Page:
“He that is good at making excuses is seldom good for anything else.”
― Benjamin Franklin
I used to be my own worst enemy and making excuses was part of my everyday routine. It wasn’t until I learned to take full responsibility for my life that my outlook, and results, started to change. When I finally realized that what I was experiencing in my life was a product of my choices I became emotionally empowered to make changes – but a change had to first start internally before I could experience any external results.
I believe that the habit of “making excuses” was, at least in part, motivated from a disempowering story that I had in my head about how life was supposed to be, and what I was capable of doing. The stories that we believe have the power to define us – they become our reality. If we create an empowering story about life, and what we will do with it, it will become our reality. However, if we cannot change our story, and if a negative narrative consumes us, it will drag us down and create a reality that we don’t want.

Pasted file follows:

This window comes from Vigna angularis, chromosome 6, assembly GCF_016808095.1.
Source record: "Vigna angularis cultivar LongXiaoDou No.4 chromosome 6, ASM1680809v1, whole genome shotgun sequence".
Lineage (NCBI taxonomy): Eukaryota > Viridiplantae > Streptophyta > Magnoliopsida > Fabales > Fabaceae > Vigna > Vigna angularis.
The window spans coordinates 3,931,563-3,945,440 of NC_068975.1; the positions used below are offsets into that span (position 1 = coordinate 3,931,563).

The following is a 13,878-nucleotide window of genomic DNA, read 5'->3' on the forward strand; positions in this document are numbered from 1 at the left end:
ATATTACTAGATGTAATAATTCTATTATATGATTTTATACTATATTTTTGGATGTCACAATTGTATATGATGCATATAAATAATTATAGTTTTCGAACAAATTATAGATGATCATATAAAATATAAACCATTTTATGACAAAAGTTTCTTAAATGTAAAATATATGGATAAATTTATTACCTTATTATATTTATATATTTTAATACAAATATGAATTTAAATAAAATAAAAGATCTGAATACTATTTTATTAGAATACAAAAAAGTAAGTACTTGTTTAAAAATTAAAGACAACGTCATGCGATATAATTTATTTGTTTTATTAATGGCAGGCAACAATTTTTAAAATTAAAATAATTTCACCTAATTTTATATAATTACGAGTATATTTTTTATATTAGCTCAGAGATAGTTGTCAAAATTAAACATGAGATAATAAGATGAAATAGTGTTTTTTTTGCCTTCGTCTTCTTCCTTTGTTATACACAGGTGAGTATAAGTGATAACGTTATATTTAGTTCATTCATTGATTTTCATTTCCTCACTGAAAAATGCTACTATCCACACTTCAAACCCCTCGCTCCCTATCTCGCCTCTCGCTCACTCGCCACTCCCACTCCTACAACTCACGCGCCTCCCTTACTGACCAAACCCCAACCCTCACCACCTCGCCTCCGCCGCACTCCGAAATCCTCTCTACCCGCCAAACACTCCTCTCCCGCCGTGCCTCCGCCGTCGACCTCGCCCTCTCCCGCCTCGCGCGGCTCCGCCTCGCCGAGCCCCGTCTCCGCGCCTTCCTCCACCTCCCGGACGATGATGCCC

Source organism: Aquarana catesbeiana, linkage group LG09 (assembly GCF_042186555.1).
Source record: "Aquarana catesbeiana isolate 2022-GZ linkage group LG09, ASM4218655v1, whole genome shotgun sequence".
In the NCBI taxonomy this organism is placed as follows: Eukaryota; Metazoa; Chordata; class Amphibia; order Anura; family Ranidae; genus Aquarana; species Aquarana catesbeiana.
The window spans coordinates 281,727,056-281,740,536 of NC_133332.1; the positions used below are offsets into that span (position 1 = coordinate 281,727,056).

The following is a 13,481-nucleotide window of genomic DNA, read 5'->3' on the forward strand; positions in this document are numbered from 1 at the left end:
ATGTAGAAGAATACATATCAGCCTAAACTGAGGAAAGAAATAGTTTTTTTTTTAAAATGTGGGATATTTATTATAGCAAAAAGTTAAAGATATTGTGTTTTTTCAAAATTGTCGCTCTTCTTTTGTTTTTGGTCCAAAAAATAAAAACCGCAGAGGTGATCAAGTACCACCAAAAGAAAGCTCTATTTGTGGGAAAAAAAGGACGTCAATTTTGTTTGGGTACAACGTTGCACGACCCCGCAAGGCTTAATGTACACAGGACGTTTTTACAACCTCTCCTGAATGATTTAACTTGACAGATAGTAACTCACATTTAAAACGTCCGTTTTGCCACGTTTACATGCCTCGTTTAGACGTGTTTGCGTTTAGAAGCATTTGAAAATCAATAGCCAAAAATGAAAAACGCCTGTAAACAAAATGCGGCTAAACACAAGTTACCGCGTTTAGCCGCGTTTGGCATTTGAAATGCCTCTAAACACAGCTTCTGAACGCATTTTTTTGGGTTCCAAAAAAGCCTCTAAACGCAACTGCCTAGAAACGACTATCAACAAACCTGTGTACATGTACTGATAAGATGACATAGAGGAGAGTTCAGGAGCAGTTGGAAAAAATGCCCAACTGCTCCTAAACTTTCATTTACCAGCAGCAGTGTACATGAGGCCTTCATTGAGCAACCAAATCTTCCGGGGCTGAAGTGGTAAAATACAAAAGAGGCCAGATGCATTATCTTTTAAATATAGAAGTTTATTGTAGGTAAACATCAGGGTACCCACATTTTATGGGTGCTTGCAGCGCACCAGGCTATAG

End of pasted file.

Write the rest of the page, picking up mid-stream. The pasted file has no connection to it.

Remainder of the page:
Our negative stories don’t inspire us, they don’t help us to reach our potential or break through our fears. They keep us safe, but it isn’t a good safe. It is a safe that is unsettling because we aren’t living what we could otherwise live if we’d take risks.
This article will list 10 “common excuses” that we tell ourselves that drag us down – 10 “narratives” or “stories” that we need to change if we are going to live the life that we are truly proud of.
1. I have no qualifications, so I can’t earn a decent income.
If you believe this it’s likely that you’ve been conditioned to think that your schooling controls your income. This just isn’t the case. Look around – you will find many examples of people who built great businesses without much school. Sure there are the famous examples (Steve Jobs, Bill Gates, Richard Branson), but there are many more much closer to home. Take 10 entrepreneurs out for lunch, you’ll likely find that several of them either don’t have education, or have built a business in an area outside of their schooling. You can get the knowledge you need to succeed.